You’ve probably seen the promotional adverts for a fight and wondered just how many world champions are there. Or heard the phrase “unified world champion” and chuckled at the supposed repetitiveness. We have all been there. Understanding the rankings and championship operations in the boxing world takes a bit of curiosity, and we’re here to walk you through it. Our author, today, is none other than Mightytips’ boxing expert Kate Richardson (you can view her profile here).
Why Are There Multiple Champions?
The major reason why boxing has multiple world championship titles is that there are several divisions. Though the heavyweight and super middleweight are more popular, each of the seventeen divisions has a world champion. However, some boxers qualify to fight in two or more divisions at a time, with some exceptional ones winning the championship belts across multiple divisions.
Another equally valid reason for the diversity of world boxing champions is the absence of a unified world boxing governing. Currently, there are four governing associations in world boxing, each with its championship belt for each of the seventeen divisions. This is why you hear terms like WBC or IBF champion. While both fighters can rightfully claim to be world champions, a boxer has to win all four titles to become an undisputed champion. On the other hand, a unified champion is one who holds two or more of these belts.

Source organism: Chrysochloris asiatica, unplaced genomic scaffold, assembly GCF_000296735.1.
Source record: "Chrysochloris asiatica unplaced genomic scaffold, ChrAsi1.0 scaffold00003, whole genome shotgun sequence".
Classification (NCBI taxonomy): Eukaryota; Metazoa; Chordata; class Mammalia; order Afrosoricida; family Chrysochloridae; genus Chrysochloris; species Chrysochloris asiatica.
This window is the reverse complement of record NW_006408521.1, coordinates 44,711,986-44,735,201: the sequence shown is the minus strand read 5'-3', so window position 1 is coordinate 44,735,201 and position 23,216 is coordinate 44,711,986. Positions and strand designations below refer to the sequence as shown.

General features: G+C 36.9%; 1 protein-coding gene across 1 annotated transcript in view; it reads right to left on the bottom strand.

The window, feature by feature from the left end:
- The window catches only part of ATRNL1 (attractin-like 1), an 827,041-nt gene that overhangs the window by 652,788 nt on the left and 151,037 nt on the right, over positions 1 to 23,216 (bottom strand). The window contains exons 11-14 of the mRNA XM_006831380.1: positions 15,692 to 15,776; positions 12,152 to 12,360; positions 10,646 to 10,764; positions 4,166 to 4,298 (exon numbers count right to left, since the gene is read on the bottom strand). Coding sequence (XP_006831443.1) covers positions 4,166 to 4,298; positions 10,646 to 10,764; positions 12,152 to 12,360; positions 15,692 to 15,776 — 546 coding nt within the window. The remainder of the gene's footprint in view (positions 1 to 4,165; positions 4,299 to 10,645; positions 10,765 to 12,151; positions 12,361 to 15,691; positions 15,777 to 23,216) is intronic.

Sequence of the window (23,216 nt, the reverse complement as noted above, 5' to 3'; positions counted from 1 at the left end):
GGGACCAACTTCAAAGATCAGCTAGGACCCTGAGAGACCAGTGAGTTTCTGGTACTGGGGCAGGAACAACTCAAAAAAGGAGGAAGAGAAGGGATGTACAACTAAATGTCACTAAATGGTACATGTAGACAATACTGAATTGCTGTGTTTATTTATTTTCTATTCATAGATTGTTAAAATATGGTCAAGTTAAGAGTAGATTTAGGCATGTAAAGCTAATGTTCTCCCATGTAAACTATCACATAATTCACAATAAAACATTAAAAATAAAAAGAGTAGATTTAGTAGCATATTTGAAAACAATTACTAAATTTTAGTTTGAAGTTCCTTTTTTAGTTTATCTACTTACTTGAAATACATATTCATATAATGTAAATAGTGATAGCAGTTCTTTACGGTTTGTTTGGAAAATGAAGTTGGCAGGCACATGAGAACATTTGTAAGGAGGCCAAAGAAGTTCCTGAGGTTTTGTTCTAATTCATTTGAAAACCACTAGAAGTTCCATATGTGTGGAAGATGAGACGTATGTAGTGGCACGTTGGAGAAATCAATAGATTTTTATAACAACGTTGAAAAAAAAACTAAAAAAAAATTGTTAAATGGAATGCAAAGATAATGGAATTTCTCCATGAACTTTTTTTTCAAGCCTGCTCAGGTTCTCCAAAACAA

Boxing Belts Explained
In the beginning, there was just one association and one championship belt to rule them all. However, disagreements over match schedules, sponsorship fees and corruption charges caused several stakeholders to form boxing councils of their own. As time went by, the boxing world came into the hands of four governing councils with varying rules, calendars and of course, belts.
1. The World Boxing Association (WBA)
The WBA is the oldest boxing organization in existence. The Panama based association was formed in America back in 1962 though we can trace its roots to the defunct National Boxing Association of the 1920s. The WBA championship title is two-pronged; a regular and super boxing champion. A boxer is regarded as a regular WBA Regular Champion where he wins the divisional title. However, he gets upgraded to the Super Champion status upon winning any of the WBC, IBF or WBO belts, vacating the Regular Champion belt. The current WBA Super champion is Anthony Joshua, while Manuel Charr is the Regular Heavyweight Champion.
2. World Boxing Council (WBC)
The World Boxing Council is the second oldest organization, formed just a year after the WBA in 1963. As it stands, WBC belts are the most sought after by boxers looking to emulate Joe Frazier, Muhammad Ali and Tyson Fury. Asides from its customary green belt, the WBC issues the Diamond Belt (for honorary purposes), the Eternal Championship Belt (to fighters who retire undefeated), while the Silver Belt is reserved for secondary purposes. The WBC requires its champion to make a mandatory title defense and allows a step-aside fee payment so a voluntary championship can occur. The current WBC heavyweight champion is Irishman Tyson Fury.